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‘Dark logic’: theorising the harmful consequences of public health interventions
  1. Chris Bonell1,
  2. Farah Jamal1,
  3. G J Melendez-Torres2,
  4. Steven Cummins3
  1. 1Department of Childhood, Families and Health, Institute of Education, University of London, London, UK
  2. 2Department of Social Policy and Intervention, Centre for Evidence-Based Intervention, University of Oxford, Oxford, UK
  3. 3Department of Social & Environmental Health Research, London School of Hygiene & Tropical Medicine, London, UK
  1. Correspondence to Professor Chris Bonell, Department of Childhood, Families and Health, Institute of Education, University of London, 18 Woburn Square, London WC1H 0NR, UK; c.bonell{at}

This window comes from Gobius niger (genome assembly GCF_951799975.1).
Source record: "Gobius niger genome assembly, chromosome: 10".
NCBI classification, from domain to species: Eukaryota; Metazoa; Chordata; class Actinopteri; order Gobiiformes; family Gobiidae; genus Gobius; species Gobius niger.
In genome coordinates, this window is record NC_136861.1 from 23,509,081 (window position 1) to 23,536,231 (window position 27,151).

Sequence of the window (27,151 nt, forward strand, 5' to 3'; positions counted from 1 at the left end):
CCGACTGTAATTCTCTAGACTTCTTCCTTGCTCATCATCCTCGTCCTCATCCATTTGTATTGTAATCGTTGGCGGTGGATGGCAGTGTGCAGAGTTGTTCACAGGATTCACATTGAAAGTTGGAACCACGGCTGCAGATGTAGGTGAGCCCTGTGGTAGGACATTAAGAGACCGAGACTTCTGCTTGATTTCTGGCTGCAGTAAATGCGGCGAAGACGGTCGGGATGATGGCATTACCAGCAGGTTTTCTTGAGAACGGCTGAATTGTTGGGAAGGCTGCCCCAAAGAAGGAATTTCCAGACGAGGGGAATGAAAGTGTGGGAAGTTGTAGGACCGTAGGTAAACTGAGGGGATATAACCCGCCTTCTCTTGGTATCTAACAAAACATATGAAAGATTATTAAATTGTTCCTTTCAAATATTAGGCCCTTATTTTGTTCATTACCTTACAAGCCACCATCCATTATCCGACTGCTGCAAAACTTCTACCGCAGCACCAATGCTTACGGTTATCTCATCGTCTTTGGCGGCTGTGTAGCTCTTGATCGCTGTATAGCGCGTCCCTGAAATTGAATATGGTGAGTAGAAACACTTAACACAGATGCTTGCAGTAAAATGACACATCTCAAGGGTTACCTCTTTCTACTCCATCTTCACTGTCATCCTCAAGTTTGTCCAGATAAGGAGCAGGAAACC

Although it might be assumed that most public health programmes involving social or behavioural rather than clinical interventions are unlikely to be iatrogenic, it is well established that they can sometimes cause serious harms. However, the assessment of adverse effects remains a neglected topic in evaluations of public health interventions. In this paper, we first argue for the importance of evaluations of public health interventions not only aiming to examine potential harms but also the mechanisms that might underlie these harms so that they might be avoided in the future. Second, we examine empirically whether protocols for the evaluation of public health interventions do examine harmful outcomes and underlying mechanisms and, if so, how. Third, we suggest a new process by which evaluators might develop ‘dark logic models’ to guide the evaluation of potential harms and underlying mechanisms, which includes: theorisation of agency-structure interactions; building comparative understanding across similar interventions via reciprocal and refutational translation; and consultation with local actors to identify how mechanisms might be derailed, leading to harmful consequences. We refer to the evaluation of a youth work intervention which unexpectedly appeared to increase the rate of teenage pregnancy it was aiming to reduce, and apply our proposed process retrospectively to see how this might have strengthened the evaluation. We conclude that the theorisation of dark logic models is critical to prevent replication of harms. It is not intended to replace but rather to inform empirical evaluation.


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